A couple new to the Richmond dining scene has bought its way into Carytown.
David Crabtree-Logan and wife Sariann Lehrer earlier this summer purchased Amour Wine Bistro at 3129 W. Cary St., which they’ll reopen next month as The Broken Tulip Social Eatery.
Crabtree-Logan and Lehrer bought the business from Amour owner Paul Heitz, who moved back to France to be closer to his family. Amour first opened in the space in 2010.
Richard Holden, principal broker and owner of Holden Realty, handled the transaction.
The pair, who used much of their savings, paid $85,000 for the establishment, Crabtree-Logan said, which included much of the restaurant’s furniture, equipment and 900 bottles of French wine collected by Heitz at the location.
Broken Tulip plans to open Nov. 16, Crabtree-Logan said, initially with a reservation-only, multi-course concept that will seat 24 people for two dinner services at 6 p.m. and 8:30 p.m. Thursday, Friday and Saturday. A Sunday brunch will be served at 10 a.m., noon and 2 p.m.
The meals, which may exceed six courses, will cost $50 a person, not including beverages and cocktails, Crabtree-Logan said.
“When we thought of this concept years ago, we knew that we didn’t want it to be a huge restaurant,” he said. “We wanted to people to feel that they were at an intimate family dinner at our home.”
Crabtree-Logan said diners will be seated at one of two community farmhouse tables that seat 12 to encourage strangers to interact over dinner.
“We want it to be more than a place to eat,” he said. “We want people to interact with each other, and we know that the best way for that to happen is over good food.”
Broken Tulip will offer a rotating, seasonal sample menu. Its initial menu includes mackerel tartare, corn soup, pumpkin sambal and Virginia smoked ham.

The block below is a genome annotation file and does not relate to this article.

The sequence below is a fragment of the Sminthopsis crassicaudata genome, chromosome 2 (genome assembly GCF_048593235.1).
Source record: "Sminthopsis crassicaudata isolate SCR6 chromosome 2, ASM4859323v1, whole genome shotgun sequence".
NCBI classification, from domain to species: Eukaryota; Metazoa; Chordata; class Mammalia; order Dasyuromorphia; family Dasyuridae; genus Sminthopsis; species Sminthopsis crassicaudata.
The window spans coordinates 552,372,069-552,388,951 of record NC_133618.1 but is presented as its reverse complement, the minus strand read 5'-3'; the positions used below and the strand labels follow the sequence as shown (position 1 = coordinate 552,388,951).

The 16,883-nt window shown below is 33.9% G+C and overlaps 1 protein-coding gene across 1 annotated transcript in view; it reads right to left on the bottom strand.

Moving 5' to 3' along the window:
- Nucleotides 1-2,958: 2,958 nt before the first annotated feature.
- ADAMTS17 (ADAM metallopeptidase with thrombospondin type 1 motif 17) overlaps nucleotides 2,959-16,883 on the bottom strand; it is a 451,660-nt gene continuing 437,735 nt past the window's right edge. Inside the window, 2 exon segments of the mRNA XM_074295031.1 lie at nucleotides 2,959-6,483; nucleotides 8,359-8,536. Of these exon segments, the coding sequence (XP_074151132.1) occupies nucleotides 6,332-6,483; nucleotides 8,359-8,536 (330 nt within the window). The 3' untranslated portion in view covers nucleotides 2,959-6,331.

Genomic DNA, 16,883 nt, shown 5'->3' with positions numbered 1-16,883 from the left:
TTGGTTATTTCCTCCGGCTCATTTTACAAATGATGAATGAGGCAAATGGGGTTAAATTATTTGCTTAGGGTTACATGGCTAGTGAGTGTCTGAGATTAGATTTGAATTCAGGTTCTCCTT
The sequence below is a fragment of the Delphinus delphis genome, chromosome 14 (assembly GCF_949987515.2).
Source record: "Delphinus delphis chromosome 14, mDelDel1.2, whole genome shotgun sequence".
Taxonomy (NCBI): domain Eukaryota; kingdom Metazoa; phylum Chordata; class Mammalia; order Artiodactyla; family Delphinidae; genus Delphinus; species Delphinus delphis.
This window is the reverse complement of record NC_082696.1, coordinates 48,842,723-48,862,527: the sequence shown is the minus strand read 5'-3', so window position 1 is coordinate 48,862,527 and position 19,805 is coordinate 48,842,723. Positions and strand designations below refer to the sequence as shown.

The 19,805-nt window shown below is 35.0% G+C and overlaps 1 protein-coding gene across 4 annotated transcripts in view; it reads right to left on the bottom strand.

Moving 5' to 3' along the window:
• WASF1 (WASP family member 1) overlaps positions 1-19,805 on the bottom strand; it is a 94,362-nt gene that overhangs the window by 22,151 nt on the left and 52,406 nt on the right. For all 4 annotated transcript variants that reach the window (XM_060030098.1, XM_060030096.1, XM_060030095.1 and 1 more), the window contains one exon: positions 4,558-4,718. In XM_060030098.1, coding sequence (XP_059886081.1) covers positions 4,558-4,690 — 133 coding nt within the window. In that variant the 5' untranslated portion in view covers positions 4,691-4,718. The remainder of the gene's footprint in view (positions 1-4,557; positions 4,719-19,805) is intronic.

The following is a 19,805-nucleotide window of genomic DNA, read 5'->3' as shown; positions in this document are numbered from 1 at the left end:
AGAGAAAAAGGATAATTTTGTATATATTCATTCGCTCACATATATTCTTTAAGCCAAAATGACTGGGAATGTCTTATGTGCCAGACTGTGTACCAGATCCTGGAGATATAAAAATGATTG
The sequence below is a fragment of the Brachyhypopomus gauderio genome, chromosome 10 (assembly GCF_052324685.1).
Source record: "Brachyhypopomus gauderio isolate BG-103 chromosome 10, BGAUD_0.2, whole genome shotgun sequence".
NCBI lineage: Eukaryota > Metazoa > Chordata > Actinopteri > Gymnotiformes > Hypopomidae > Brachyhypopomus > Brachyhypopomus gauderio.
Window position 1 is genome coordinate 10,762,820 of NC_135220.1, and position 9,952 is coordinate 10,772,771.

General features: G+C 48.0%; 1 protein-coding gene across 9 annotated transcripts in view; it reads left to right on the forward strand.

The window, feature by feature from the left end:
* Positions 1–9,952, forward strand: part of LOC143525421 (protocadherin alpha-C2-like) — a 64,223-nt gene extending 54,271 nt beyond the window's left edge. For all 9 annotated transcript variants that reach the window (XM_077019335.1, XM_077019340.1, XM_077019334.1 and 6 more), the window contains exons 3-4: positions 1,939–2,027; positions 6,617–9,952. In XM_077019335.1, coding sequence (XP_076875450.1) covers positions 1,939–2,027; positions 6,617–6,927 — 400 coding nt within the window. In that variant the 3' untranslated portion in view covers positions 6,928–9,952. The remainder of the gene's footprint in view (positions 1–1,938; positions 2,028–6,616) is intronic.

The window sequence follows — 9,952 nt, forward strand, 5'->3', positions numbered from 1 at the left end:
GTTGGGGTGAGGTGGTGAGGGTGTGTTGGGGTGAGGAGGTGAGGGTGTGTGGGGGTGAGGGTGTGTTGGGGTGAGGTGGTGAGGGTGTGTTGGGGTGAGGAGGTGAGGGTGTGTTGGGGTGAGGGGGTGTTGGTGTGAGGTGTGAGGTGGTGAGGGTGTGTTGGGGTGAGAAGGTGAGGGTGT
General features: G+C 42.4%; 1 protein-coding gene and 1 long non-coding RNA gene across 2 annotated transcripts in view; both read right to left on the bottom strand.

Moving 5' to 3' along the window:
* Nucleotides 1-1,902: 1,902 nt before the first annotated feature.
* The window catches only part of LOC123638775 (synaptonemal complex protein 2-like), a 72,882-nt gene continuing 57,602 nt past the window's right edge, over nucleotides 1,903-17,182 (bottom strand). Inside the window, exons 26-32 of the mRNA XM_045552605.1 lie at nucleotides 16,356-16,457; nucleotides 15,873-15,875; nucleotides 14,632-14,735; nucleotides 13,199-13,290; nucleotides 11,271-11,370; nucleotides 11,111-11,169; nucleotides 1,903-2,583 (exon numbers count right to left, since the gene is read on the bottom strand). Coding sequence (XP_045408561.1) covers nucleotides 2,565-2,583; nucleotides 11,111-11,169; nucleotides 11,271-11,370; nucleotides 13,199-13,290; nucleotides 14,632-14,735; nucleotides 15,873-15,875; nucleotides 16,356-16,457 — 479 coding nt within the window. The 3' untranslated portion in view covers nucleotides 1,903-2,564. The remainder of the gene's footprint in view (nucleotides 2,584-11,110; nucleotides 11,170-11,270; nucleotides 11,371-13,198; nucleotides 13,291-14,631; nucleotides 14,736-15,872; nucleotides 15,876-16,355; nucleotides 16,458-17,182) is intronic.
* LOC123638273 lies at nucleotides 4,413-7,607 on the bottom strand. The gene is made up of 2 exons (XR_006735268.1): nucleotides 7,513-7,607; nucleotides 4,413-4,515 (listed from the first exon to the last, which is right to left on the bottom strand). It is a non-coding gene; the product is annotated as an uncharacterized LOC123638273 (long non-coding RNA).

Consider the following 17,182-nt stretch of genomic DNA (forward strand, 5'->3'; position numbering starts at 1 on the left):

In addition to the 900-bottle wine collection, the drink offerings include the Weeping Cherry – made with cherry wood gin, almond liqueur, kola nut bitters and sour cherry juice.
Launching Broken Tulip brings the couple full circle to a longtime goal of owning a restaurant.
Crabtree-Logan and Lehrer met while working in a country pub kitchen in England more than five years ago. A Scotland native, Crabtree-Logan got his start in the restaurant business as a dishwasher in his home country, before taking on the role of chef in restaurants around the U.K.
After quitting her job as director of operations at a Boston M&A firm, Lehrer dove into the food industry in 2012 by publishing a cookbook – “A Feast of Ice and Fire: The Official Game of Thrones Companion Cookbook.” She then left the U.S. for England to train as chef.
“It’s our baby,” Crabtree-Logan said of the new venture in Carytown. “We have put so much into our business, and we hope the city of Richmond will be open to what our pleasure of the table should be.”